Sodium metal surface

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Joined: Fri Sep 28, 2018 12:23 am

Sodium metal surface

Light hits a sodium metal surface and the velocity of the ejected electron is 6.61 x 105 m.s-1. The work function for sodium is 150.6 kJ.mol-1.
I got the KE of the ejected electron as 1.99 x 10^-19.
How much energy is required to remove an electron from one sodium atom?
and
What is the frequency of the incident light on the sodium metal surface?
Thank you.

Chem_Mod
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Re: Sodium metal surface

The first thing you should think about: What is the definition of work function?

Second: Conservation of Energy. The energy required to remove an electron from the surface + the electron's kinetic energy should be equal to the energy that was introduced to the system (the energy of the incident light)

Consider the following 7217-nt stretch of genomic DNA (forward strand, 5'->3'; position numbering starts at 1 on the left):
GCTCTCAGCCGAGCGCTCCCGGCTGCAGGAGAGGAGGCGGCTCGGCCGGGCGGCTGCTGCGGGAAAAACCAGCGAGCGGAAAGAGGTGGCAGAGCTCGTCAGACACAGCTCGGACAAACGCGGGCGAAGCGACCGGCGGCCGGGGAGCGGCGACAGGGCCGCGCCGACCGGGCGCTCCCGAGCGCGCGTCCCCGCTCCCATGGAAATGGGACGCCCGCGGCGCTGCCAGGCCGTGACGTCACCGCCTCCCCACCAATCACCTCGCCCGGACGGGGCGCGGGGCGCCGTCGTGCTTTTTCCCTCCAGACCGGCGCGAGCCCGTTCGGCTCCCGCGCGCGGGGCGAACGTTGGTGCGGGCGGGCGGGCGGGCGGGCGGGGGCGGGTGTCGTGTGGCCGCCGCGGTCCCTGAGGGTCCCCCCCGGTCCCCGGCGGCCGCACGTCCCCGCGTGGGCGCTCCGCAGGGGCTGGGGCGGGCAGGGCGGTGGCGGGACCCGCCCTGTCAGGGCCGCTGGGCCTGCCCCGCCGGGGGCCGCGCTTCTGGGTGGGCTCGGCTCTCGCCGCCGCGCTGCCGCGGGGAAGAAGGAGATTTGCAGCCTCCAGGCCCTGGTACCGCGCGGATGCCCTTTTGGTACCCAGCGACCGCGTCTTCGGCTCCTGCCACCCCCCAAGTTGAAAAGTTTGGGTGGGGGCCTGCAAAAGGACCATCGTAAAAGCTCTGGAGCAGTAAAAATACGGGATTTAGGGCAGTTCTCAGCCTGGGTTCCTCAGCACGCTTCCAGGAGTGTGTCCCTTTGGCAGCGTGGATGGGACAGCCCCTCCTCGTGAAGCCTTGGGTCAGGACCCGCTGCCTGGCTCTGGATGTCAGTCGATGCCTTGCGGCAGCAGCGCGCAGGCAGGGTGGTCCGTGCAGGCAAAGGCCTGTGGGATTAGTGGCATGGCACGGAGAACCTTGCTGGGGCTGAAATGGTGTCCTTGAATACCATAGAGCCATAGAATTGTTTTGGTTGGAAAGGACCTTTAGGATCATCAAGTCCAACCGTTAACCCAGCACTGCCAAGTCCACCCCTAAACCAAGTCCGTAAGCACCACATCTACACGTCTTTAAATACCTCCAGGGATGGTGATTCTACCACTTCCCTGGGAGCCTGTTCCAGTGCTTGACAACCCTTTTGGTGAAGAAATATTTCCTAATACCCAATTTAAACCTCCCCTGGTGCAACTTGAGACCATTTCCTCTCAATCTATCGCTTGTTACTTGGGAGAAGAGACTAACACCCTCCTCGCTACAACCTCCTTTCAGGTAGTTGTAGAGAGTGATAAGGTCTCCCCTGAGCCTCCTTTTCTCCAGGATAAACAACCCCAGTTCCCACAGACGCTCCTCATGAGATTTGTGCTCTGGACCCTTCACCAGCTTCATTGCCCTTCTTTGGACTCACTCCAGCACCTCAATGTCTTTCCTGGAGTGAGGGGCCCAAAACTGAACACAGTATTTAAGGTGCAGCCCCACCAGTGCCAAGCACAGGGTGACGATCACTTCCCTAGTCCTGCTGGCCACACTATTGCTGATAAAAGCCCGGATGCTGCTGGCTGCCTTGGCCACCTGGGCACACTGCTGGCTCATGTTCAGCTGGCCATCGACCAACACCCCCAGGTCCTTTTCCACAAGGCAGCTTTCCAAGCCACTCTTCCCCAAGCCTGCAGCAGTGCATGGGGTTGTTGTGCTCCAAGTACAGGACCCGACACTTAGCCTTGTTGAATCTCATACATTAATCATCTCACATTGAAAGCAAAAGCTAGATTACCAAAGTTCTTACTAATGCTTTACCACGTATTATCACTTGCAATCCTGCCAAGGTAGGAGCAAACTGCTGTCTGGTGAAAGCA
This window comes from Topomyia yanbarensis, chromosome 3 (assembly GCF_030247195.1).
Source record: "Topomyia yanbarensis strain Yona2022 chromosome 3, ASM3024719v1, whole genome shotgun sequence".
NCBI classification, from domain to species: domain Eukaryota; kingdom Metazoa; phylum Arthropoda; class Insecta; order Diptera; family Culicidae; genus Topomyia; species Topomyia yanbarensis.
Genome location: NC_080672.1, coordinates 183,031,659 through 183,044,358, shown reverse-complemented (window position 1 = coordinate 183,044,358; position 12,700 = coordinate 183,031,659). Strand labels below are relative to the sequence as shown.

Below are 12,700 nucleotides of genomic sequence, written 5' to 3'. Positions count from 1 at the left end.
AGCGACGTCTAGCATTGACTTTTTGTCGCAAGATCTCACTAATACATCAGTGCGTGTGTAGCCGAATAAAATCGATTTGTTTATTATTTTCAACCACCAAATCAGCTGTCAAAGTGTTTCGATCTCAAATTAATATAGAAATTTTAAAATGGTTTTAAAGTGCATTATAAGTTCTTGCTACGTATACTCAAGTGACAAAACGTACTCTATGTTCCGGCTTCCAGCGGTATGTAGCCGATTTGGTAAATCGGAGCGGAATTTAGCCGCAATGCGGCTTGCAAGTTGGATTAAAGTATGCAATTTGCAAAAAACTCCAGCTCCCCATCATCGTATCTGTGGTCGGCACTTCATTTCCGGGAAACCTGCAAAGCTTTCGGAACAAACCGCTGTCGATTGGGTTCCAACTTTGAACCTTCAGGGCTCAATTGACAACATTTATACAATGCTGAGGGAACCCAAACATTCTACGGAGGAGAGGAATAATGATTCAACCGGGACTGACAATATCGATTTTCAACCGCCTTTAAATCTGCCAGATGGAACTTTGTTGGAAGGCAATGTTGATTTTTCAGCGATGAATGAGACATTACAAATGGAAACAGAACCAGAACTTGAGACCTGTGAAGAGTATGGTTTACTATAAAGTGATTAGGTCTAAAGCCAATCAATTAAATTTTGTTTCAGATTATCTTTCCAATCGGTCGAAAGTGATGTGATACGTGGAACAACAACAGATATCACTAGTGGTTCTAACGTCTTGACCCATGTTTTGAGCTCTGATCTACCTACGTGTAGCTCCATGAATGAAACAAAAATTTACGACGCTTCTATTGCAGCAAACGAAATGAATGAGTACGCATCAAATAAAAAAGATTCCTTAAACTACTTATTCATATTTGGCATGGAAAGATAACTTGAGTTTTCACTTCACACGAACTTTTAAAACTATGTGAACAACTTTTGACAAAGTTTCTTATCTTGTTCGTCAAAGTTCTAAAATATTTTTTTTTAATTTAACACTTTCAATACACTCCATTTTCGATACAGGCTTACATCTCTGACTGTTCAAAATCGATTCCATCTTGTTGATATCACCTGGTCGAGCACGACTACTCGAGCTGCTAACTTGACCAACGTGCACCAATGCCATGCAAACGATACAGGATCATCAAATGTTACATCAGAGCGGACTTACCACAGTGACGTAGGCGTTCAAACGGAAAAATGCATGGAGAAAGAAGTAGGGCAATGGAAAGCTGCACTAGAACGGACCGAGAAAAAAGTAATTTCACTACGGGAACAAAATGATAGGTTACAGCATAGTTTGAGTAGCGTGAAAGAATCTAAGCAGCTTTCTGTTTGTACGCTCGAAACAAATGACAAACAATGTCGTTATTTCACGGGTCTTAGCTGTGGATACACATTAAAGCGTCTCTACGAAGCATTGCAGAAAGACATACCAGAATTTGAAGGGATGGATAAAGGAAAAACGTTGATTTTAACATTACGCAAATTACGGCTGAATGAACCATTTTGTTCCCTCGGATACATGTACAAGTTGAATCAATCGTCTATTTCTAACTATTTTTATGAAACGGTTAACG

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Re: Sodium metal surface

For the work function, I got 1.506 x 10^5 J, but on the post assessment survey for photoelectric effect, the answer showed up as wrong.
Would the frequency be (1.99 x 10^-19)/(6.626 x 10^-34) = 3.01 x 10^-14 Hz?

Michael Torres 4I
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Re: Sodium metal surface

Madison Gil 3D wrote:For the work function, I got 1.506 x 10^5 J, but on the post assessment survey for photoelectric effect, the answer showed up as wrong.
Would the frequency be (1.99 x 10^-19)/(6.626 x 10^-34) = 3.01 x 10^-14 Hz?

I'm not sure about your first question.

However, for your second question consider the fact that (Planck's constant)(frequency) = (work function) + (kinetic energy).

Therefore the frequency should be (frequency) = ((work function) + (kinetic energy))/(Planck's constant).

Alli Hinmon 3E
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Re: Sodium metal surface

I made sure to state the conservation of energy. E (removal of e) + KE = Total energy of the system (Incident Light)